Taking a different approach to financing: Revolving Funds

Money makes the world go round, and even the brightest ideas need investment. One way is finding a venture capitalist, business angels or incubator to generate seed fund for your enterprise in the make. Another less practiced option is taking part in a revolving fund.  Well, it’s time to pay extra attention to this last mechanism. In these times of fewer options for subsidy, banking sectors are not interested in risky innovation projects and tend invest sustainable, so a revolving fund just might be the solution.

What is a revolving fund?Entrepreneur-picture

A revolving fund is a financial instrument where means for risk financing are utilized from a fund. Revolving means that the funds invested will eventually flow back as interest or gains on participation will be made available for a new (innovative) project/investment. This is in contrast to subsidies, which can only be handed out once and without issuing a refund. Turning to a revolving fund structure becomes interesting when the investment has a longer payback or when the capital market cannot wear the associated risks. Due to the fact that a revolving fund gathers a package of different projects, it therefore has the flexibility to incorporate more risky and innovative projects. In this way, a revolving fund can be a ‘nursery’ for innovations. The two leading questions in a revolving fund are:

  • What is market failure that is tackled by the fund?
  •  What is the purpose / problem that is being solved / stimulated by the revolving fund?

A revolving fund is characterized by setting aggressive selection and performance targets as criteria for top projects to succeed. A revolving fund could be a vehicle to overcome barriers like risk averseness and lack of deal flow. This mechanism has the following strengths:

  • More projects are fulfilled, and faster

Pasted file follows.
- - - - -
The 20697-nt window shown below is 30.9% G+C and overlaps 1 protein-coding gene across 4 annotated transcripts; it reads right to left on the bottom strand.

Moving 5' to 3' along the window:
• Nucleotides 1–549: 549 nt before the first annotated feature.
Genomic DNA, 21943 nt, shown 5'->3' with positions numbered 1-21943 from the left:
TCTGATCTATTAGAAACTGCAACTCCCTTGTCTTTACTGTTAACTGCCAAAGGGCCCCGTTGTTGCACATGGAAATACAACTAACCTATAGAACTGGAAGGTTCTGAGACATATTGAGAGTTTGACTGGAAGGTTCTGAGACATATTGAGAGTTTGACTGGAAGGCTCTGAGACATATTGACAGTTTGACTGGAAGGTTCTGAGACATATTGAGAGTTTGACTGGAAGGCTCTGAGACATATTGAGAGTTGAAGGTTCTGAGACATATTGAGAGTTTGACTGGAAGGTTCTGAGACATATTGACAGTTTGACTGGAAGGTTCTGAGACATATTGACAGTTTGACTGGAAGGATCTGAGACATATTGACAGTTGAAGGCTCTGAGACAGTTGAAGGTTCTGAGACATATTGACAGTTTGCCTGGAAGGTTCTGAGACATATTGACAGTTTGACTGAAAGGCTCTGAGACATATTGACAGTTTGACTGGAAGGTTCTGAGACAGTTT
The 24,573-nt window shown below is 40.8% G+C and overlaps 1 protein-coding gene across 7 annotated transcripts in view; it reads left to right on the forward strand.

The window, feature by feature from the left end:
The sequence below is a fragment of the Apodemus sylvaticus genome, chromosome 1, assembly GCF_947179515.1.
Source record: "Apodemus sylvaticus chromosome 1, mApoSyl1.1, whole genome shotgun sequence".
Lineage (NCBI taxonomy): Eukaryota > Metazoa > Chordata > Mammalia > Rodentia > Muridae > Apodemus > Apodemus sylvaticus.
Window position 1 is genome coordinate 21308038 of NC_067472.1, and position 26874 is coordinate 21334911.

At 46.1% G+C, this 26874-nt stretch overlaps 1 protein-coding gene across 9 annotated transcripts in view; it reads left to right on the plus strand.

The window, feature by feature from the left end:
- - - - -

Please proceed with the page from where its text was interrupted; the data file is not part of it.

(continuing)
• It provides an opportunity to invest the same money, several times
  • It is not a subsidy, hence the loan character appeals to the responsibility
  • The ecosystem creates a platform for knowledge sharing; content and personal involvement leads to better results;
  • And last, it stimulates the entrepreneurial mindset

But with strength, comes weakness. So what might be the risk you encounter when dealing with a revolving fund?  Besides being managed well, the fund must also be balanced well. The reality might be opposing social and financial objectives, pushing pressure on the short term outcomes instead of the longer term focus, which is often required when dealing with system changes. Linked to this is that managing a revolving fund requires specific knowledge: knowledge on how to generate the right ecosystem to make sure the projects within the fund grow (otherwise the fund will shrink rapidly and will have no revolving character at all). This knowledge is spread thin and work in progress. At the same time, the organization of the fund management implies overhead, which upfront is hard to assess in numbers, partly because the lead time to establish a revolving fund vary from a couple of months to years.  But the most important clause is that the beneficiary of the fund, the inventor or start-up, must assure the refund. Meaning that the innovation indeed will be scalable and has a proper return on investment .  Therefore, it is important to select the right criteria. On this point, advice differs. And more important, it should be customized to the sector you are working in.

Still interested? To have an effective revolving fund, there are some rules you have to obey. The four most important are:

1)      Answer the two questions mentioned earlier to be clear on the objective and focus

2)      Have transparent selection criteria that define the projects eligible to the revolving fund

3)      Create a structured supporting eco-system that is occupied with the funds management

4)      Recognize that not every project in your fund will be a success: the hope is re-creating deployable resources, but due the innovative high-risk profile, there is a chance that not all projects will succeed. So create a buffer for this.

Vliet, L. van, Groenewoud, R. and Berendse, S. (2012) Revolving Fund factsheet (in Dutch)

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